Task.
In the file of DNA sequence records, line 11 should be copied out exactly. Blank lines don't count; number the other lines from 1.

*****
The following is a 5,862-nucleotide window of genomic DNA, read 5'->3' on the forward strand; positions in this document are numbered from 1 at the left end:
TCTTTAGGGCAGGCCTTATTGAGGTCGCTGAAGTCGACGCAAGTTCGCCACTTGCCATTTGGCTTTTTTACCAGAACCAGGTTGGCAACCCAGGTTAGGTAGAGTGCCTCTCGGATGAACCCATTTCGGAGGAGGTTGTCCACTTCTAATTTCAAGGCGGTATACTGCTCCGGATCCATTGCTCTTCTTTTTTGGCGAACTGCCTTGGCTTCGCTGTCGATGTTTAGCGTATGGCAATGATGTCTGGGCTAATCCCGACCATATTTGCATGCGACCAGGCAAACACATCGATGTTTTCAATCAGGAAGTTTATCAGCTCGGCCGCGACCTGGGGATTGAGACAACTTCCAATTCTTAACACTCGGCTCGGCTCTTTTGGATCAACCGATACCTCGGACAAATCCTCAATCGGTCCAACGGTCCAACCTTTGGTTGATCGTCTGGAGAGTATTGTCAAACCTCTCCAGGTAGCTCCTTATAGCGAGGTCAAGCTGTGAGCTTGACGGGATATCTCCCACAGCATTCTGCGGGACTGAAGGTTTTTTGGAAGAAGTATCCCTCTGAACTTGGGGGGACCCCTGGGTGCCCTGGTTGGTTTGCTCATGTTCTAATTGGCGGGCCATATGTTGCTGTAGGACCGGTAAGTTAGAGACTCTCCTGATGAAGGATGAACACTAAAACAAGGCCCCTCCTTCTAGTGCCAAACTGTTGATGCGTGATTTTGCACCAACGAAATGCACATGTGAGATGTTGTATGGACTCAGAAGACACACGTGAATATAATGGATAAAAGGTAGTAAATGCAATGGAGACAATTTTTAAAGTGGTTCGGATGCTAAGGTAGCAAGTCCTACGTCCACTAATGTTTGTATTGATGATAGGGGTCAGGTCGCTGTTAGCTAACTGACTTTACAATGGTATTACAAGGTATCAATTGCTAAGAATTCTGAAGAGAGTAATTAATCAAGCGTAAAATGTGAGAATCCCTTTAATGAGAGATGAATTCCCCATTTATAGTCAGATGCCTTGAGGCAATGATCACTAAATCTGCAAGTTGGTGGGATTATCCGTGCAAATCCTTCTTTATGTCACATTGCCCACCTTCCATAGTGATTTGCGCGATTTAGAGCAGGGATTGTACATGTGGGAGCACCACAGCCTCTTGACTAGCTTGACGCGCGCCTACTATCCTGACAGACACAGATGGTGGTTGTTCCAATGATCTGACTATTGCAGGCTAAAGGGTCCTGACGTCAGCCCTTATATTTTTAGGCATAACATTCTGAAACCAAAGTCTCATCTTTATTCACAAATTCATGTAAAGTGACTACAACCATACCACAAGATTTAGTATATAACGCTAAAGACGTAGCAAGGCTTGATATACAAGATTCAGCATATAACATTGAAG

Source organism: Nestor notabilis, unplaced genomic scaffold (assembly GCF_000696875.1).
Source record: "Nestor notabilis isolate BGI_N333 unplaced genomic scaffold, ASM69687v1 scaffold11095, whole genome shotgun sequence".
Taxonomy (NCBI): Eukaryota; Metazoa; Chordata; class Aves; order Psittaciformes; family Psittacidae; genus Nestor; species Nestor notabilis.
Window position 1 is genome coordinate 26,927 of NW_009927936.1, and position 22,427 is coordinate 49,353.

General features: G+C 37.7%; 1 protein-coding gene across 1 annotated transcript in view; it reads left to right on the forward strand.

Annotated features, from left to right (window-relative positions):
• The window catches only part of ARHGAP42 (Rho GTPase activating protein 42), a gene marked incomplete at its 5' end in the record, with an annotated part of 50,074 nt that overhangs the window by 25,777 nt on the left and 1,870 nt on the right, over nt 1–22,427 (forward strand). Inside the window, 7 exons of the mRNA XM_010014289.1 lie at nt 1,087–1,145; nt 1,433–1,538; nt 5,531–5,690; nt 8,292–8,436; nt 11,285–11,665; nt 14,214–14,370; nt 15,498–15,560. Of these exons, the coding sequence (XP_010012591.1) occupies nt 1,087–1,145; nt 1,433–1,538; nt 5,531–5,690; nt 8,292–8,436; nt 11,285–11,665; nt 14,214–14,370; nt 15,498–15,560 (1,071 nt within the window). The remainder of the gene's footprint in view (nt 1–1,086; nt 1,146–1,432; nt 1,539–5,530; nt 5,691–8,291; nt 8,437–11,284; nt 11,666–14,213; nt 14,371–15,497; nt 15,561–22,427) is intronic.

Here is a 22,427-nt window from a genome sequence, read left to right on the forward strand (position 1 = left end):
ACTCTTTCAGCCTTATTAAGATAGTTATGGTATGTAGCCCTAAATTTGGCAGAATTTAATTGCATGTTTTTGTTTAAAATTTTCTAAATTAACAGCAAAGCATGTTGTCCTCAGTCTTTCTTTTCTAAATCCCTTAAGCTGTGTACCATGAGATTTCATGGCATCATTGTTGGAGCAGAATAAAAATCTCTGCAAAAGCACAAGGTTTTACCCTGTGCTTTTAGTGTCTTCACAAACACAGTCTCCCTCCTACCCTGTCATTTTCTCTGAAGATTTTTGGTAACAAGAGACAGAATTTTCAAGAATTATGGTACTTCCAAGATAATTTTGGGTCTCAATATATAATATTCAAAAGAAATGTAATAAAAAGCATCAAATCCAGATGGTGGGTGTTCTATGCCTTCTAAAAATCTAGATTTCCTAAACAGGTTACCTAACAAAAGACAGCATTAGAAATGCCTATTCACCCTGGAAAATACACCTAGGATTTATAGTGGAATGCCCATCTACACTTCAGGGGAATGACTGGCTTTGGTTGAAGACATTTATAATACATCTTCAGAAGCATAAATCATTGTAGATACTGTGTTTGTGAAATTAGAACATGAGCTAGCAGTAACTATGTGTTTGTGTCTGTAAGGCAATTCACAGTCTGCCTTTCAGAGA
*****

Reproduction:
ACTCTTTCAGCCTTATTAAGATAGTTATGGTATGTAGCCCTAAATTTGGCAGAATTTAATTGCATGTTTTTGTTTAAAATTTTCTAAATTAACAGCAAAGCATGTTGTCCTCAGTCTTTCTTTTCTAAATCCCTTAAGCTGTGTACCATGAGATTTCATGGCATCATTGTTGGAGCAGAATAAAAATCTCTGCAAAAGCACAAGGTTTTACCCTGTGCTTTTAGTGTCTTCACAAACACAGTCTCCCTCCTACCCTGTCATTTTCTCTGAAGATTTTTGGTAACAAGAGACAGAATTTTCAAGAATTATGGTACTTCCAAGATAATTTTGGGTCTCAATATATAATATTCAAAAGAAATGTAATAAAAAGCATCAAATCCAGATGGTGGGTGTTCTATGCCTTCTAAAAATCTAGATTTCCTAAACAGGTTACCTAACAAAAGACAGCATTAGAAATGCCTATTCACCCTGGAAAATACACCTAGGATTTATAGTGGAATGCCCATCTACACTTCAGGGGAATGACTGGCTTTGGTTGAAGACATTTATAATACATCTTCAGAAGCATAAATCATTGTAGATACTGTGTTTGTGAAATTAGAACATGAGCTAGCAGTAACTATGTGTTTGTGTCTGTAAGGCAATTCACAGTCTGCCTTTCAGAGA